Cyber-crime rampant among undergrads, graduates in Kwara – EFCC

The acting executive chairman of the EFCC, Mr. Abdulkarim Chukkol, has said that cybercrime is a major crime, particularly, among undergraduates and fresh graduates of tertiary institutions due to presence of a number of academic institutions in the state.

Speaking at a one-day media training/workshop organized by the EFCC for print/electronics/online reporters in Ilorin, the Kwara state capital on Thursday.

Represented by the zonal head of the anti-graft agency, Michaels Nzekwe, at the workshop on Effective Reporting of Economic and Financial Crimes, the commission said that activities of illegal solid mineral operators posed grave threat to the local and national economy, through non-payment of royalties, taxes and other dues.

“The commission has been active in tackling their criminalities and will continue to ensure that extant laws against illegal miners are enforced”, he said.

The EFCC boss, who said that Nigerians should not wait until they suffer any loss on economic and financial crimes before they move against corrupt practices, added that, “economic and financial crimes remain a threat to our individual and corporate progress.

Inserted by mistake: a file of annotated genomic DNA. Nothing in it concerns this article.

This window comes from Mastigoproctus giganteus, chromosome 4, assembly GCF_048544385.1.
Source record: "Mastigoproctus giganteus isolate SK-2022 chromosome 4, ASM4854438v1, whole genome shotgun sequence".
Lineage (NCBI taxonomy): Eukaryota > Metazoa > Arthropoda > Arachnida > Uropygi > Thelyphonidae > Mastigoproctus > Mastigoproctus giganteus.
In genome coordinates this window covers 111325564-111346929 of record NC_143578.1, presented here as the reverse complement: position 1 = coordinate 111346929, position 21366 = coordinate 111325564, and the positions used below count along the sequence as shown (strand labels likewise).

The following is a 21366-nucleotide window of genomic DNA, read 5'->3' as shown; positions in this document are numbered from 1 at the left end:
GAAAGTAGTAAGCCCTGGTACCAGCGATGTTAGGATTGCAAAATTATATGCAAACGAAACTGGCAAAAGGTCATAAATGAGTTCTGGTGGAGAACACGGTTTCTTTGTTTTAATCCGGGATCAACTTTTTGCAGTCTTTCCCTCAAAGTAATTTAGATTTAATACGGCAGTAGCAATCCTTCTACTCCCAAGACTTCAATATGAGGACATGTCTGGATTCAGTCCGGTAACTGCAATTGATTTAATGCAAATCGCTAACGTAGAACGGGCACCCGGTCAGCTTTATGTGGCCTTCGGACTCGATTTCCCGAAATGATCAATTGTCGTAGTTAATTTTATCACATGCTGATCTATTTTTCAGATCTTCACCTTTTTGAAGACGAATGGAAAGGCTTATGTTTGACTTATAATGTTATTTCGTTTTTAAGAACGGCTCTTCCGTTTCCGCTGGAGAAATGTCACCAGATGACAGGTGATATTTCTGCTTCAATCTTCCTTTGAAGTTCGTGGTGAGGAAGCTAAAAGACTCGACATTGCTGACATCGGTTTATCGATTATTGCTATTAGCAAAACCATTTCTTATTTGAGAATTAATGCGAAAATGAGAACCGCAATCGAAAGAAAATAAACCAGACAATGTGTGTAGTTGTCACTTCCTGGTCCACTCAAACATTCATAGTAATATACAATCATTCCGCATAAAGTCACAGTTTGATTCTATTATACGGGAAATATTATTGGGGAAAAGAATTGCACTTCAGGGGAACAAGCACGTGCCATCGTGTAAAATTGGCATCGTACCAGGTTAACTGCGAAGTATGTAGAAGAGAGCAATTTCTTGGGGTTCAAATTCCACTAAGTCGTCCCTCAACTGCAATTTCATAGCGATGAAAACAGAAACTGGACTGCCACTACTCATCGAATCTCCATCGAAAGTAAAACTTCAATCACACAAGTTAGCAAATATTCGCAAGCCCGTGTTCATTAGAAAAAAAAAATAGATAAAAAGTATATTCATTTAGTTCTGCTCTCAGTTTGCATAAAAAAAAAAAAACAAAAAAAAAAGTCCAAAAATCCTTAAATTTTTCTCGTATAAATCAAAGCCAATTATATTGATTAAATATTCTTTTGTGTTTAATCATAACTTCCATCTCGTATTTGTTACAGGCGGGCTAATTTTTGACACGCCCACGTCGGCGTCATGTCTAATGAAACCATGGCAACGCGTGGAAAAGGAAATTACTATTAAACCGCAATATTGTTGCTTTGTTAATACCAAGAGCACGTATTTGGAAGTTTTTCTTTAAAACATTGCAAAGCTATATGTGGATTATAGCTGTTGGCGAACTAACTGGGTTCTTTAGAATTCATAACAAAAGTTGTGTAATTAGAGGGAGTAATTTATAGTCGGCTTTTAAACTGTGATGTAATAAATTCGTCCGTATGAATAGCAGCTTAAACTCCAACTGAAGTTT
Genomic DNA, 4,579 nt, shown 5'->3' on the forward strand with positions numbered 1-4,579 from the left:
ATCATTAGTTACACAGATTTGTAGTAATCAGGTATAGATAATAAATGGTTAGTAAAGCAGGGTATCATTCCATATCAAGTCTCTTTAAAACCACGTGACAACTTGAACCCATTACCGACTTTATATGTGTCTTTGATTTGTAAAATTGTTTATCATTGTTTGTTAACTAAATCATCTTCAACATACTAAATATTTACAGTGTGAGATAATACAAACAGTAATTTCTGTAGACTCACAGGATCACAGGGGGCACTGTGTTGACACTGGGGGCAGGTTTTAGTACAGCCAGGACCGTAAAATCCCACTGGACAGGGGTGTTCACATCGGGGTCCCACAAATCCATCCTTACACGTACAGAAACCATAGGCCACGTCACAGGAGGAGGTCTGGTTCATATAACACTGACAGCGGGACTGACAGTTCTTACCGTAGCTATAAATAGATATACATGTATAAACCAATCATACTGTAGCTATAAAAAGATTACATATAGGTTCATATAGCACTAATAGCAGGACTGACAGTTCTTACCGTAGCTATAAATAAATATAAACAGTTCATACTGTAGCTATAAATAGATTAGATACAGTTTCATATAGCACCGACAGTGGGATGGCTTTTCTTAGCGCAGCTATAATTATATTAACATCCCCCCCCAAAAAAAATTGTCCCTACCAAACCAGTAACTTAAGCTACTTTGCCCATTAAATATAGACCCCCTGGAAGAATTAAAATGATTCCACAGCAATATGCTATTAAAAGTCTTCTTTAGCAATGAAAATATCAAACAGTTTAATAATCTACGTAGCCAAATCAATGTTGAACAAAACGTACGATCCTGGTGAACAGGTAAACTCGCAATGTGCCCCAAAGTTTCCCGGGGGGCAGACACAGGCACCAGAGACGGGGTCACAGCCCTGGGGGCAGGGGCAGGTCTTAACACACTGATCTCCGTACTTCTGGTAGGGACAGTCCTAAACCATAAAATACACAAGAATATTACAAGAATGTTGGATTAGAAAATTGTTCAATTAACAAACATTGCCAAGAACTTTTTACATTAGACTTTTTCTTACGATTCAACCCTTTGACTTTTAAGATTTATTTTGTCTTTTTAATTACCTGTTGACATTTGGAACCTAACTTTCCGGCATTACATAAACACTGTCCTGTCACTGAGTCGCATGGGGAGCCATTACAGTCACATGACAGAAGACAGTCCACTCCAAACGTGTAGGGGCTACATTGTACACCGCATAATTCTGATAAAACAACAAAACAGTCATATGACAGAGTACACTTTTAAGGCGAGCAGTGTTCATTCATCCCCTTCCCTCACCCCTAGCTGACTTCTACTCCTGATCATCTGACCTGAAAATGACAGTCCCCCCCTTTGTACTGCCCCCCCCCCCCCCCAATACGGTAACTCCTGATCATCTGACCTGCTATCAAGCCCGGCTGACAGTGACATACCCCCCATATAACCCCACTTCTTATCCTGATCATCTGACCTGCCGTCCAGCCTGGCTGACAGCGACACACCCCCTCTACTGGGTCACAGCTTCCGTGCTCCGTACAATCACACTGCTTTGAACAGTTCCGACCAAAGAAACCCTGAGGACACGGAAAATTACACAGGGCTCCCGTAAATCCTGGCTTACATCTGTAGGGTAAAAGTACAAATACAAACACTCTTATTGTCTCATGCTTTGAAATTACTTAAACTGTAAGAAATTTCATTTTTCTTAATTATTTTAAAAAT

“It is not only by being a victim of these crimes that we suffer losses.  We also suffer limitations when our neighbours, colleagues, institutions and nation fall prey to them”.

He charged the nation’s journalists on patriotism, saying that, “as journalists, we owe our nation and the entire world an obligation of exposing every shadiness and criminal acts through our reporting.

“Journalism is the best gateway to whistle blowing and I charge the media to deploy more time, energy and commitment in exposing all fraudulent activities in our midst”.

In one of the presentations, titled, “New trends in cybercrime: how not to become a victim” by Alex Ocheme of the EFCC, the commission said that cybercrime had eaten over $8 trillion of victims’ hard earned finances in the world.

He, however, said that legal bottleneck is one of the factors hindering cross border corruption investigation in the anti-corruption war.

Ocheme said that not all African countries, for example, had passed the law on cybercrime, adding that since one cannot compel those countries to try corruption offenders with such law, means that, “the money stolen is gone”.

“Each nation is entitled to its laws. They are not necessarily there to work with you. Some countries are fast to assist you in the war against cybercrime while some are not. For instance, if the UAE is not ready to collaborate with you on a cybercrime investigation, it means the money lost is gone”, he said.

(Tribune)